( Silent Heroes: When Love and Values Are Worth Fighting for)

What is amazing about Qala-e-Bost Fortress is not what is visible above the ground, but what is hidden underneath, the entire Bost castle, 5 levels, being in the shape of a well hidden underground.

Qala-e-Bost Fortress as seen in“Silent Heroes: When Love and Values Are Worth Fighting for"
Qala-e-Bost Fortress as seen in“Silent Heroes: When Love and Values Are Worth Fighting for”

“As an eerie glow spread over the flat expanse of sand, from his high point Marcos caught a glimpse of what Qala-e-Bost’s crumbling walls would have been in its time of glory. No longer a ghostly silhouette, a mere reminder of an existence long forgotten, but a castle again.”

( Silent Heroes: When Love and Values Are Worth Fighting for)

I researched so much about this underground castle that stood the test of time. It would be incredible to walk its corridors, to see the light bouncing from the walls of its shaft, to hear the echoes of history as it was buried in its secret rooms.

3. An Afghan garden

Gardening says a lot about the nurturing abilities of a person. When an entire population has a gift for gardening it means that they have peace in their hearts and know the value of life.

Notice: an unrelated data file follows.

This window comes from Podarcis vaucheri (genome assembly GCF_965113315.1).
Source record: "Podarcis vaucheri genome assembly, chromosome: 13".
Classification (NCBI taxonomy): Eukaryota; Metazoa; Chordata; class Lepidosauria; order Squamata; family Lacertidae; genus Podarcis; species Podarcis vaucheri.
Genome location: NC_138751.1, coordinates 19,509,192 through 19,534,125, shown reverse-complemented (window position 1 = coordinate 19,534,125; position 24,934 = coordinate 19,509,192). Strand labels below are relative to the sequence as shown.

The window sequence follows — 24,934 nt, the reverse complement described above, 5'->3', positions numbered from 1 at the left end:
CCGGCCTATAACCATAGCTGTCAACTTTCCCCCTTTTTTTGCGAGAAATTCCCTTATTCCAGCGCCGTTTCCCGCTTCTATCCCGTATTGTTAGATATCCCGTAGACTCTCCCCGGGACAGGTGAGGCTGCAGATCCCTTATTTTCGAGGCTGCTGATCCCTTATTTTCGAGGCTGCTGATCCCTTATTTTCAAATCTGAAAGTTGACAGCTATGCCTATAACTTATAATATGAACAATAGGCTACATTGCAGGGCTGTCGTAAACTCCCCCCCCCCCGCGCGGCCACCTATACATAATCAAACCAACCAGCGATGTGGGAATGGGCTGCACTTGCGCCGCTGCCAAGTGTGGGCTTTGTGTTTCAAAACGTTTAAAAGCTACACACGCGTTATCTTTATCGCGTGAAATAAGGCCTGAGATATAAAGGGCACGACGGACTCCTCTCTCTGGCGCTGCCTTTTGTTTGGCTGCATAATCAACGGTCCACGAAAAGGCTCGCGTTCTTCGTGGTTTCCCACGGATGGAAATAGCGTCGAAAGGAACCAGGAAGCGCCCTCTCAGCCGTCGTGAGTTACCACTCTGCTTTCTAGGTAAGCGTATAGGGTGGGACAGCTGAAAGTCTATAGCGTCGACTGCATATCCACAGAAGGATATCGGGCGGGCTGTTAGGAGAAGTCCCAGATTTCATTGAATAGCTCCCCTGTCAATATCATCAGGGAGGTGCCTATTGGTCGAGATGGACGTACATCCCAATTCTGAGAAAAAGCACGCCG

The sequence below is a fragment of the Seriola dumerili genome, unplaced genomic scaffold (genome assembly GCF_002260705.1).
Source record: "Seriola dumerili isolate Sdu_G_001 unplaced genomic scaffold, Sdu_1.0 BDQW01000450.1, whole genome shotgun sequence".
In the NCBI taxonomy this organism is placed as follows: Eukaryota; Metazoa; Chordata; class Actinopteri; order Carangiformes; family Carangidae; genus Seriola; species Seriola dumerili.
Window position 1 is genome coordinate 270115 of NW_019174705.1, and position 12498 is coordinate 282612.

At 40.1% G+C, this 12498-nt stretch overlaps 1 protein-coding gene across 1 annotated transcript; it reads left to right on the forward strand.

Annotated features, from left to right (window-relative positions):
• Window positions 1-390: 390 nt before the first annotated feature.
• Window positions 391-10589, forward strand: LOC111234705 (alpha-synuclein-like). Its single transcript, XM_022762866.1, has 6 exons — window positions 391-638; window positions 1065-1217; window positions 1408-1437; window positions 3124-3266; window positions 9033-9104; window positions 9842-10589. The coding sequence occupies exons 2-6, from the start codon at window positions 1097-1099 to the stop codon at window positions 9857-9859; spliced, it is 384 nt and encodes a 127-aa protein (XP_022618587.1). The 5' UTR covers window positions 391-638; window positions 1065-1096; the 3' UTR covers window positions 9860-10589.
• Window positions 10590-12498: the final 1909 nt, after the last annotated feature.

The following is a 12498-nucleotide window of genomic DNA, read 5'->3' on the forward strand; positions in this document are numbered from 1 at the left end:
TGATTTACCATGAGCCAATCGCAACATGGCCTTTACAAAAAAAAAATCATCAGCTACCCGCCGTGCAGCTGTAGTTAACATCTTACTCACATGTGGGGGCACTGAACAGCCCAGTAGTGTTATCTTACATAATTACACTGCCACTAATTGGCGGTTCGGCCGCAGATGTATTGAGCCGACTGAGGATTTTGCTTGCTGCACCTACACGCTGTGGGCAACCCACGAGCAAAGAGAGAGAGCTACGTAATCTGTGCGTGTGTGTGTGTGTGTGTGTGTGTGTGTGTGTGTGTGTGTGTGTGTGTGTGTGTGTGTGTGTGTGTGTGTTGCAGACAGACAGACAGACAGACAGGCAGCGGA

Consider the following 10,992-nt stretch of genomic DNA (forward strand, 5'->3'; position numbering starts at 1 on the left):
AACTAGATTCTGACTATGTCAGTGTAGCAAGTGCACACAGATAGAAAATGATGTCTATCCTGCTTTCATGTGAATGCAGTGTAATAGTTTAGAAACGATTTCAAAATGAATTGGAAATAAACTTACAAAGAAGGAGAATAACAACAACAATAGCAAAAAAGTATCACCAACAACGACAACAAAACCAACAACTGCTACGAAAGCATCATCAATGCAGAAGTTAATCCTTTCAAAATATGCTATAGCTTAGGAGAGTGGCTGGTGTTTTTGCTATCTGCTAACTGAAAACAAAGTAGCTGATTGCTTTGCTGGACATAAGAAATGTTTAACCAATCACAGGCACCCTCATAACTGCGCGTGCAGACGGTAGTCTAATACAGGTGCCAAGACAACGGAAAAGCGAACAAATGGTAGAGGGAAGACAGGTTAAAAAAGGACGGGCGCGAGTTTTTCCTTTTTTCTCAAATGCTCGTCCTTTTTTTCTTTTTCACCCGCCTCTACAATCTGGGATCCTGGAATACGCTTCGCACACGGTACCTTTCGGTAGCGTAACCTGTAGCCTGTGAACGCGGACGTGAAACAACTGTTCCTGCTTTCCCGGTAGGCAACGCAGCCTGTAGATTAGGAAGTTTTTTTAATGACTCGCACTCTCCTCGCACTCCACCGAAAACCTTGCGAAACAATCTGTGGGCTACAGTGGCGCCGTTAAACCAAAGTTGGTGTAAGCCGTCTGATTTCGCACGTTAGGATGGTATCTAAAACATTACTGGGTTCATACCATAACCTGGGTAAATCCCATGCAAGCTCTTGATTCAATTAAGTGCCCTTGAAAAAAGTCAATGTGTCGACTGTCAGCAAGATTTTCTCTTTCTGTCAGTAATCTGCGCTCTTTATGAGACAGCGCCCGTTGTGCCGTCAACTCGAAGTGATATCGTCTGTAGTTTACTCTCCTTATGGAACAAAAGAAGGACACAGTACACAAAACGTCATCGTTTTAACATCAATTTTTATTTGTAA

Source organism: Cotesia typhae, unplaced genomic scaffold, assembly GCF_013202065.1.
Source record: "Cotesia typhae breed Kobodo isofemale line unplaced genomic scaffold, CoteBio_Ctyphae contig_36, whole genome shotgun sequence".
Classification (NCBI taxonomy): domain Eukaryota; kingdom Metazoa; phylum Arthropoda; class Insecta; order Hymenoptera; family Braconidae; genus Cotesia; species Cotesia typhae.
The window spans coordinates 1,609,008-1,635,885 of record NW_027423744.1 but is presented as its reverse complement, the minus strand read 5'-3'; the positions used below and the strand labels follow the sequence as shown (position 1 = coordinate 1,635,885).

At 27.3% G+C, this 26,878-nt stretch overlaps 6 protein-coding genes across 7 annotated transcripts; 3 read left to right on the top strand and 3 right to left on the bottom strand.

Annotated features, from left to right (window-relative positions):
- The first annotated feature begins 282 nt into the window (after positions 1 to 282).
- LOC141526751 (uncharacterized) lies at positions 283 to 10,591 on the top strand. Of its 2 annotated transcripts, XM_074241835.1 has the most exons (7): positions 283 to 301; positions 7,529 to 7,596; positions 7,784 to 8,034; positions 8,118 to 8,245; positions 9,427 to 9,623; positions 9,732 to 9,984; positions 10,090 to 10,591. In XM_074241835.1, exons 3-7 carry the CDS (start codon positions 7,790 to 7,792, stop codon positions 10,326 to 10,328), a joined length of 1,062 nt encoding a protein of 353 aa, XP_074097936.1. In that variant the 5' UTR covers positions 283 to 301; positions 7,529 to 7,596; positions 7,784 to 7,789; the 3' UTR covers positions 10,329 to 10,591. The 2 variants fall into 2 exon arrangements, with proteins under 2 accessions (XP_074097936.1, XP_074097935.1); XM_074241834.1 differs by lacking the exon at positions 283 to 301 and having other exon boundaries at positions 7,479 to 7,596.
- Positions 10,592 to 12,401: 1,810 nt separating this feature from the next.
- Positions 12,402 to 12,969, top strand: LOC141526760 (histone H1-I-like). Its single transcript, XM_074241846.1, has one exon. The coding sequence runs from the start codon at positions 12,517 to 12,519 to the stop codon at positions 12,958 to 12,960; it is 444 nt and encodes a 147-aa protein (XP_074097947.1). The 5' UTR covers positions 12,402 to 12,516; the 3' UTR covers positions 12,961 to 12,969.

An Afghan garden
An Afghan garden

I was amazed to discover how much gardening means to the Afghan people and how connected they are to their roots, to the soil of Afghanistan, nurturing or arid. How inventive the Afghans proved to be, making the best out of each situation, when it comes to gardens.

I tried to depict their nurturing nature in the pages of “Silent Heroes“.

“Afghans are gardeners at heart, did you know? Before they are mujahideen or insurgents or Taliban-bloody-criminals, they love to garden.”

( Silent Heroes: When Love and Values Are Worth Fighting for)

4. A Military Base in Afghanistan

Military camp at Bagram, Afghanistan. Source Wikipedia
Military camp at Bagram, Afghanistan. Source Wikipedia

During the two years plus it took me to research and write “Silent Heroes” I researched in depth the living conditions of the US Marines deployed in Afghanistan and of all the military fighting there.

2012 army photo competition.Amateur Portrait category runner-up Cpl Dawson and his dog Lightning rest up in TCP West.Picture Captain Richard Willing MoD Crown Copyright via Getty Images
Army Photographic Competition 2012. In this handout image supplied by the Ministry of Defence Crown Copyright, photo entitled ‘LIGHTNING AND HIS HANDLER’, depicting Cpl Dawson and his dog Lightning rest up in TCP West. (Army Amateur Portrait category runner up; Photo by Captain Richard Willing/MoD/Mandatory Credit Crown Copyright via Getty Images)